The interest in organic wine is demonstrated by consumer preferences. In Germany, 12% of consumers have tried organic wine at least once in the past 12 months, while in the UK the figure is 9%. As in Italy, both markets prefer still red and white wines, followed by sparkling red in the UK and sparkling white in Germany. According to consumers (42% in the UK and 40% in Germany), organic wine produced in Italy is generally of a higher quality than organic wine produced in other countries. Quality is a recurrent theme among the attributes that this wine evokes. Both in Germany and the UK, 19% of consumers indicate ‘high quality’ when they think of Italian organic wine, while 15% see ‘authenticity’ as its main value. Italian organic wine undoubtedly enjoys an excellent reputation beyond national borders, but there is still untapped potential: 84% of wine consumers – both in the UK and in Germany – are interested in buying organic wine that has been produced in Italy.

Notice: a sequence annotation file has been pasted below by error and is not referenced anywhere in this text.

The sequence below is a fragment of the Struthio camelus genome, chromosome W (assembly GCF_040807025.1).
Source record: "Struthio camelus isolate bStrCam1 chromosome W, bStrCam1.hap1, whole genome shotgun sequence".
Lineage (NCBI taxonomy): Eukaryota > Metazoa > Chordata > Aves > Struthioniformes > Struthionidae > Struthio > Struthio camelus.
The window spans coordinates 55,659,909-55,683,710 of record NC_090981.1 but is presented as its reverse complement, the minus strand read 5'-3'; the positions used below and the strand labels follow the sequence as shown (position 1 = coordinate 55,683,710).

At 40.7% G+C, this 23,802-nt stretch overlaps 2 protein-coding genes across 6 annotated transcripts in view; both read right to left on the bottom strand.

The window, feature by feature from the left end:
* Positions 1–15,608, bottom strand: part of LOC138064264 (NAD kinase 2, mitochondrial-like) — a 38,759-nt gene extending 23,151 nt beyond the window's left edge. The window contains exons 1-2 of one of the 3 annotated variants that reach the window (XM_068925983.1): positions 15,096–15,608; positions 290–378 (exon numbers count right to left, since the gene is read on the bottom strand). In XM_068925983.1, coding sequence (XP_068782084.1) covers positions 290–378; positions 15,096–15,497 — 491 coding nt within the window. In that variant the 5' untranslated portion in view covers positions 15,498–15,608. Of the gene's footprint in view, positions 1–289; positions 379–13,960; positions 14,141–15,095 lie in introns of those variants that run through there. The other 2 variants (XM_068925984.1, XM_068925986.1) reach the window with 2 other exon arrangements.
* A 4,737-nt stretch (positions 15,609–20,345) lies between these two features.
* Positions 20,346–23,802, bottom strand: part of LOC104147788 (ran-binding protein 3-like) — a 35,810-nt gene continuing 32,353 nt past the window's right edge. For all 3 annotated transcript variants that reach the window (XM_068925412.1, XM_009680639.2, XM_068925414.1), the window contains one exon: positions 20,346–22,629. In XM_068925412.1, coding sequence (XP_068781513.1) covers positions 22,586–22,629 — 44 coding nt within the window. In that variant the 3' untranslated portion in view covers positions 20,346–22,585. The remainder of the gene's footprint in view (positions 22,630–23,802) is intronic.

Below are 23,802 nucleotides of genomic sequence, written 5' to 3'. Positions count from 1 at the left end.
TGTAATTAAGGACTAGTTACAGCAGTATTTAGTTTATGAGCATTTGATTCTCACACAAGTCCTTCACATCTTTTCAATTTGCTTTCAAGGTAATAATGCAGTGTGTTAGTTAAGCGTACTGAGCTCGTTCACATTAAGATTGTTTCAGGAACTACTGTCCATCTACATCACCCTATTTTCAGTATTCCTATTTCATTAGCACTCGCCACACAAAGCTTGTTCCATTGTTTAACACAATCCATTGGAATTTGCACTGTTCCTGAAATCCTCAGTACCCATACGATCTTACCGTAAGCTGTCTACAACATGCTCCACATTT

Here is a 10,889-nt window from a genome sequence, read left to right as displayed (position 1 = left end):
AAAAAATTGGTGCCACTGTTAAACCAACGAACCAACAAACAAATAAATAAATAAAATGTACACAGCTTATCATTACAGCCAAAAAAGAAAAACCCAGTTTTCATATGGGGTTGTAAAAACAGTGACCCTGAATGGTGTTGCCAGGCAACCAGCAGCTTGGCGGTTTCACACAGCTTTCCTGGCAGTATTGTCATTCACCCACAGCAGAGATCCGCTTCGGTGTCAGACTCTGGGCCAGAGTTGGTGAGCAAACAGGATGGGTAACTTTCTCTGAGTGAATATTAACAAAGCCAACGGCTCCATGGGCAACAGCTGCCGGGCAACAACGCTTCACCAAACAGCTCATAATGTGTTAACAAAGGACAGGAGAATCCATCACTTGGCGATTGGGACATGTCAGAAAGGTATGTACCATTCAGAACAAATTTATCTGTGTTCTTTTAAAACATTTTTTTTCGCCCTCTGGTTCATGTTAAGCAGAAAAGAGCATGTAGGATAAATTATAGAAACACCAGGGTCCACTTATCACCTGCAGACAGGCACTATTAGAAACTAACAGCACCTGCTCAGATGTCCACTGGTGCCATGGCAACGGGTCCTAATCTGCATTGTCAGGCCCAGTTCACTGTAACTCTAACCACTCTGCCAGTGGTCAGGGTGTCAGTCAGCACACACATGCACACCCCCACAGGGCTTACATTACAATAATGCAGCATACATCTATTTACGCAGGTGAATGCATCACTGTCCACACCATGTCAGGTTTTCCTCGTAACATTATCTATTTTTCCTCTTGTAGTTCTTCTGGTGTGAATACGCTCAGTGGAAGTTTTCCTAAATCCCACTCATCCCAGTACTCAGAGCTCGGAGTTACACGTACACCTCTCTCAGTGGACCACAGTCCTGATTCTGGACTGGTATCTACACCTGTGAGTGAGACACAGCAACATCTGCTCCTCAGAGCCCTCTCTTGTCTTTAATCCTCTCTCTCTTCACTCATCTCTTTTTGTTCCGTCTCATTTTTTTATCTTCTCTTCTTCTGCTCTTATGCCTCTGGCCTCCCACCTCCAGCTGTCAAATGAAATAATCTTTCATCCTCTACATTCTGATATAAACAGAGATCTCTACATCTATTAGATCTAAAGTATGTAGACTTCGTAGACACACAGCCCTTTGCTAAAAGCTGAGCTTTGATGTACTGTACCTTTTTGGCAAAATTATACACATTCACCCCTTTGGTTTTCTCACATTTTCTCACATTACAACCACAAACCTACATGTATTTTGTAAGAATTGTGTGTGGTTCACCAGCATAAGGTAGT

What is organic wine?

Organic grapes are grown in vineyards without the aid of synthetic chemical substances (fertilisers, weed killers, fungicides, insecticides and pesticides).
Wine-making takes place in cellars using only oenological processes and products authorised by EU regulation No. 203/2012.
In short, organic wines are the result of an agricultural and production philosophy that prioritises our relationship with the land and nature and, in general, the wholesomeness of the food we eat.

Gourmet food




Apart from the fact that gelato comes from Italy, people usually consider gelato and ice cream synonymous terms, but that is absolutely not the case. There are four main differences – let’s have a look at them.